Hen Party

I was on a Virgin train ready to leave King’s Cross for a stag weekend in Newcastle. Three hours of “sitting and reading” ahead of me, in a blissfully empty carriage, clearly it was too good to be true……. 


I heard them coming a full minute before they came into view: they were murdering Bill Medley and Jennifer Warnes in broad daylight and cackling as they did it – not a good sign, it was only midday.


“I’ve HAAAD the time of my liiiiiiife, ooooh let’s sit here”


Let me just take you aside a moment to tell you what I know about Hen parties. Such a strange name, a “hen” party, I assume they’re called that because of the considerable noise they make, the amount of feathers involved and that “laying” something seems to be very much on their agenda. A shrieking herd of tits and hair and laughs dirtier than a second-hand mudflap (they’re great aren’t they?). In any decent sized Hen party there is always (always) representation from every quartile of the sexual promiscuity scale and although this might be cunningly hidden at the beginning, by the time they have each drunk their own body weight in malibu (usually by 6pm) it’s more apparent where they sit on the scale, some have moved up and some have, quite literally, slid down it. It’s a strange phenomenon, for reasons unfathomable the bride-to-be’s so-called last night of freedom appears to infect the whole party, giving the experience an “anything could happen” aura, especially when everyone is away from home for a night or two and having such a good time. A good time, principally because everything is funny on a hen party, notably the letter L. For it’s a fact that making the bride-to-be wear “Learner Driver” plates is utterly hilarious, the very pinnacle of comedy. Closely followed by massive inflatable genitals. 


It was one of the aforementioned inflatables, which upon reflection did look a bit like Bill Medley, which was thrust into the carriage and swung around, neatly smacking me in the side of my head to the general hilarity of all who witnessed it. 


“OOOhhh makes a change dunnit HAHAHAHAHAHa” etc 


No sorry or anything. I watched them as they settled into every empty seat, filled every overhead luggage rack – the carriage was drowned in a pink tsunami. They looked exactly as you are imagining them now. All dressed the same: tour t-shirts with writing across the chest I dared not read. There must’ve been twenty of them, all in full make-up. With the sheer amount of “bronzer” worn by so many people dressed in the same outfit I felt as if I’d been surrounded by massive female oompa loompas.  Hemmed in, suddenly my window seat didn’t seem like such a good idea. What to do? I couldn’t get up and leave. Could I? No I couldn’t. 


Now, as a lone man, dealing with 20 women you have to be careful. Oh so very fucking careful. Say the wrong thing and you’ll get eaten alive (and I don’t mean that in the nice way), but say the right thing and you could get eaten alive (I mean that in the nice way) – it’s a delicate path to tread. I had a fair inkling, given the foul language, the plastic “dick whistles” and the 4ft inflatable prick, that I was surrounded by masters of both the double and the single entendre – so the important thing was to choose one’s words with care.


I started with “So who’s the lucky girl then?”, noticing as I said it, that the girl diagonally opposite was wearing a veil (well a net-curtain with tinsel) on her head along with “hilarious” L plates. She also had a slight lazy eye.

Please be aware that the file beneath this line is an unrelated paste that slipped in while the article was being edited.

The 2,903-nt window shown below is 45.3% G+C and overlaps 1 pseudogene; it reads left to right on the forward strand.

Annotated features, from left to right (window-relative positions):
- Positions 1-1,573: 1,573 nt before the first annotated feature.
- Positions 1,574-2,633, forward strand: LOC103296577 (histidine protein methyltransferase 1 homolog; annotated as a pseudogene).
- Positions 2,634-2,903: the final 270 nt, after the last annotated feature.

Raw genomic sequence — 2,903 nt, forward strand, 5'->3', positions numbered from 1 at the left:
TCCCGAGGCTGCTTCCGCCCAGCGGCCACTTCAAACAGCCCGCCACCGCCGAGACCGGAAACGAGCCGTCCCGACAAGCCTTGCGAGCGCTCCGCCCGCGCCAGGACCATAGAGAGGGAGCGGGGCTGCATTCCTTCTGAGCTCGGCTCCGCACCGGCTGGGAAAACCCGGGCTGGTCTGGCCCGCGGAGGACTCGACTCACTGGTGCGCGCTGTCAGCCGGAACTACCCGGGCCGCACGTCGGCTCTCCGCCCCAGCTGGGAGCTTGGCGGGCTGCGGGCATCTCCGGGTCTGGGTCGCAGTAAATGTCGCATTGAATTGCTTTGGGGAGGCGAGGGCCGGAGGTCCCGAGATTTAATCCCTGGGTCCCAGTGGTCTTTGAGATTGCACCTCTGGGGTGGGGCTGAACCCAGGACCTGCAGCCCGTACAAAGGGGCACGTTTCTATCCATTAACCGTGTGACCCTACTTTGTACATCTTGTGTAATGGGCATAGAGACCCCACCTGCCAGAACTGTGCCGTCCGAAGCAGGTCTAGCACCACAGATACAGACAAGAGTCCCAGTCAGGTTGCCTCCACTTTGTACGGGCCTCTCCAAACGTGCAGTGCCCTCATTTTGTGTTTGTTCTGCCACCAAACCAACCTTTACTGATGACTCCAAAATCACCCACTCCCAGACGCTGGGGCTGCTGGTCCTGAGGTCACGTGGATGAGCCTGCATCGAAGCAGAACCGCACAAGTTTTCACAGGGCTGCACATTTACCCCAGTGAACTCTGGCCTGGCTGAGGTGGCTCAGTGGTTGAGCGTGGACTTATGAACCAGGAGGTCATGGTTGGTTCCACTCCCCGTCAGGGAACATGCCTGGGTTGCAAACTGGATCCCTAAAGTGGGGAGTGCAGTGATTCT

“Oi! Sam – give us a wave Sam, Sam is getting married next month” said bubbly tangerine girl opposite. When I say bubbly, that’s code: she easily weighed more than my wife’s entire hen do on her own – and my wife has lots of friends. Dutifully Sam gave me a wave – at least I think it was me, as I said it was difficult to tell exactly who she was looking at. We chatted for a bit and established that Big and Bubbly Bryony was the sister of Sam’s husband-to-be and that the rest of the girls were all friends except for the older lady who was Sam’s mum. It’s a nice gesture inviting your mum on a hen do, nice but wholly inappropriate – nobody wants to see a pensioner with a blow-up “cock and balls” on public transport. Especially if said pensioner is a bit drunk and keeps pretending to fellate it, invoking shrieks of delight from her daughter’s friends. It may sound like a bit of a turn on but sadly, truth be told, it looked like a simpleton was headbutting a punchbag while other simpletons made chicken noises. 

We chatted some more, I pretended I was interested in the intricacies of “nail bars” and TOWIE. There was a lot of singing: I remember “Girls just wanna have fun” and “Back for Good”, I have tried to forget “Love Shack”. Not joining in was rather awkward as I didn’t really know where to look during the “performance” and (perversely) reading my book in the quiet carriage while a score of tone deaf oompa loompas murdered Karaoke favourites may have been construed as rude.


There were times when I did feel a bit like a clothed strippogram but generally it was a surprisingly pleasant journey; yes it was a bit naff but the underlying friendships of the girls was warmly apparent and like the song says they did just “wanna have fun”. When we arrived I wished them well and got off the train. A policeman was waiting at the exit to the train station, handing out bin liners to all the various Hen parties, asking them to cover up any offensive inflatables, reminding them that there were children around and to think about others. Welcome to Newcastle.


“Can you cover that up with this bag please girls ”

“Oooh safe sex officer!!” the mother of the bride cackled, falling over. 


The rest of the girls picked her up and decanted her into a cab, laughing as they did so. 



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